MP3 zapping malware worms onto P2P network

Vigilante virus


Vigilante virus writers have launched an offensive against file traders with the release of a worm that deletes MP3 files on infected PCs.

The Nopir-B worm, which appears to have originated in France, poses on P2P networks as a program to make copies of commercial DVDs. In reality the application offers no such function. Instead it attempts to delete MP3 music files on infected PCs. Nopir-B also attempts to disable various system utilities and wipe .COM programs whilst displaying an anti-piracy graphic. Nopir-B only infects Windows machines.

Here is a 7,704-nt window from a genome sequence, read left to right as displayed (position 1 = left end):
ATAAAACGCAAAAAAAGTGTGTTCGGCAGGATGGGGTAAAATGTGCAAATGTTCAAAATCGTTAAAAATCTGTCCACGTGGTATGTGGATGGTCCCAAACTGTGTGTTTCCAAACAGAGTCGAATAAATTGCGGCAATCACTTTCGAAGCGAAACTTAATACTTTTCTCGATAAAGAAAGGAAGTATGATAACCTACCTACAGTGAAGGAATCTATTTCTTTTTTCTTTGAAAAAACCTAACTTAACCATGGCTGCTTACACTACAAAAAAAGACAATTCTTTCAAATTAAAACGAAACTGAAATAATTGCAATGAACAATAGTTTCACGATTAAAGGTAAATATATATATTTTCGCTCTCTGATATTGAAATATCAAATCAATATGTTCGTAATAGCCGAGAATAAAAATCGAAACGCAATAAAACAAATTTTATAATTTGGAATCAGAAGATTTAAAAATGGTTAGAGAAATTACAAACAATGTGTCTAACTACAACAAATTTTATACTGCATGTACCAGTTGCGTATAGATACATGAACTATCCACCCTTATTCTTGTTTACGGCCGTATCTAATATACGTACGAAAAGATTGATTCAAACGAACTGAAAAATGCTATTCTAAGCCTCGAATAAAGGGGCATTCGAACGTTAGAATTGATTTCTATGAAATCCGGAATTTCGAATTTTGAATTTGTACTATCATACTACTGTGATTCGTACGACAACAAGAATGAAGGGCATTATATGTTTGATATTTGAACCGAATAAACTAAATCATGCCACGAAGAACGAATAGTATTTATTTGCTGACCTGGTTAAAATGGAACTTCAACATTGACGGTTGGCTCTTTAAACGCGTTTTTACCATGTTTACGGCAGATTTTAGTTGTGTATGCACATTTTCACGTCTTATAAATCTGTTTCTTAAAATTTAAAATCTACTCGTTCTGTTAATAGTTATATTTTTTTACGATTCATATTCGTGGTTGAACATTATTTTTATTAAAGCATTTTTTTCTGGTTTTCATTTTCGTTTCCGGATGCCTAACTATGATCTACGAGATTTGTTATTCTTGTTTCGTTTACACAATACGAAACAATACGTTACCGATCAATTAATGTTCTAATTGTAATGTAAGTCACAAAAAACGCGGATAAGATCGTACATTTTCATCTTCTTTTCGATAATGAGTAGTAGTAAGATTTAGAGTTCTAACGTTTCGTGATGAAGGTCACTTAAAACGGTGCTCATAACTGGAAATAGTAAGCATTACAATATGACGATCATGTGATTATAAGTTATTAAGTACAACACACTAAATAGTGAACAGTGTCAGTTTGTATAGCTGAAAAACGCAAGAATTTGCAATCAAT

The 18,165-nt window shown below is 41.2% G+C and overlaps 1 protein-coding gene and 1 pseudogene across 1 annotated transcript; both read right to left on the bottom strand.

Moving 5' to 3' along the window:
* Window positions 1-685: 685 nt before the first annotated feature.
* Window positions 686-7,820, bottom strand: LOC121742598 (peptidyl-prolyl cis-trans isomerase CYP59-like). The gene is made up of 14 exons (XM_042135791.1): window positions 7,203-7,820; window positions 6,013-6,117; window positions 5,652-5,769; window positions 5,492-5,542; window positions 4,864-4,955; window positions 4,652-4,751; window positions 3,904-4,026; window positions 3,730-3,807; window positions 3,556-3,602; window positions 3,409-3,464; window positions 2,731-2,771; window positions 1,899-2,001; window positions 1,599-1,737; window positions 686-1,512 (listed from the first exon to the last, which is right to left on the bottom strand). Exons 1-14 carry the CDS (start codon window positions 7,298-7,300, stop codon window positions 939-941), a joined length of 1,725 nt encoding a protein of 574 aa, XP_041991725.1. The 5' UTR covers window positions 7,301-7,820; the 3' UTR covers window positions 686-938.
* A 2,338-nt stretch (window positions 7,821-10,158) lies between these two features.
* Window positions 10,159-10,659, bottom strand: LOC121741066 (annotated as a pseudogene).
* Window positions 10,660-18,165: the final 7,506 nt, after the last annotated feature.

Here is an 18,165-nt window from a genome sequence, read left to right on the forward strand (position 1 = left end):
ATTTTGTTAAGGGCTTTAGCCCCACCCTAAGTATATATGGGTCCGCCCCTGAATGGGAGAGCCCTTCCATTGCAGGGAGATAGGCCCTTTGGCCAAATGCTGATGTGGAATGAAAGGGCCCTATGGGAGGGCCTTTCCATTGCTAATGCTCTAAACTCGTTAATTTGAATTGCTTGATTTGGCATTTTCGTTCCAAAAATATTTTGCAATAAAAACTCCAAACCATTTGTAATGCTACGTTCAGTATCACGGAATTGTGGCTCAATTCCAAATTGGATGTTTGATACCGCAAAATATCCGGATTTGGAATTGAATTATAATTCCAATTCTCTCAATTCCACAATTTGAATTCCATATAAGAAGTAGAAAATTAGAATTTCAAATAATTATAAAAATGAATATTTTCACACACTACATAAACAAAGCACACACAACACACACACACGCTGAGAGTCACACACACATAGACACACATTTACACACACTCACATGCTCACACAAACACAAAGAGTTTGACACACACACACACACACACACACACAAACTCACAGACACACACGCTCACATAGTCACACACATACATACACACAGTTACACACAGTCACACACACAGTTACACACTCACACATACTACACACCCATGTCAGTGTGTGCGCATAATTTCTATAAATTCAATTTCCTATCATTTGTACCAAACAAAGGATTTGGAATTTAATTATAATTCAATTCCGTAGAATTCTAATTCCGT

"The Nopir-B worm targets people it believes may be involved in piracy, but fails to discriminate between the true criminals and those who may have legally obtained MP3 files. Whichever side of the fence you come down on in regards to internet piracy, there's no debate about the criminal nature of this worm," said Graham Cluley, senior technology consultant for Sophos.

Malware capable of zapping MP3 files is rare but not unprecedented. The Klez-F worm, for example, which was widespread in 2002, overwrote MP3 files (and other file types) on certain days of the month. The Scrambler worm was programmed to scramble MP3 files to sound like a scratched record while the Mylife-G worm overwrote MP3 files with the words "my lIfE".

Nopir-B is slightly unusual in this category because it spreads on P2P network, albeit modestly. Few copies of the worm have been spotted and it poses only a low risk. ®

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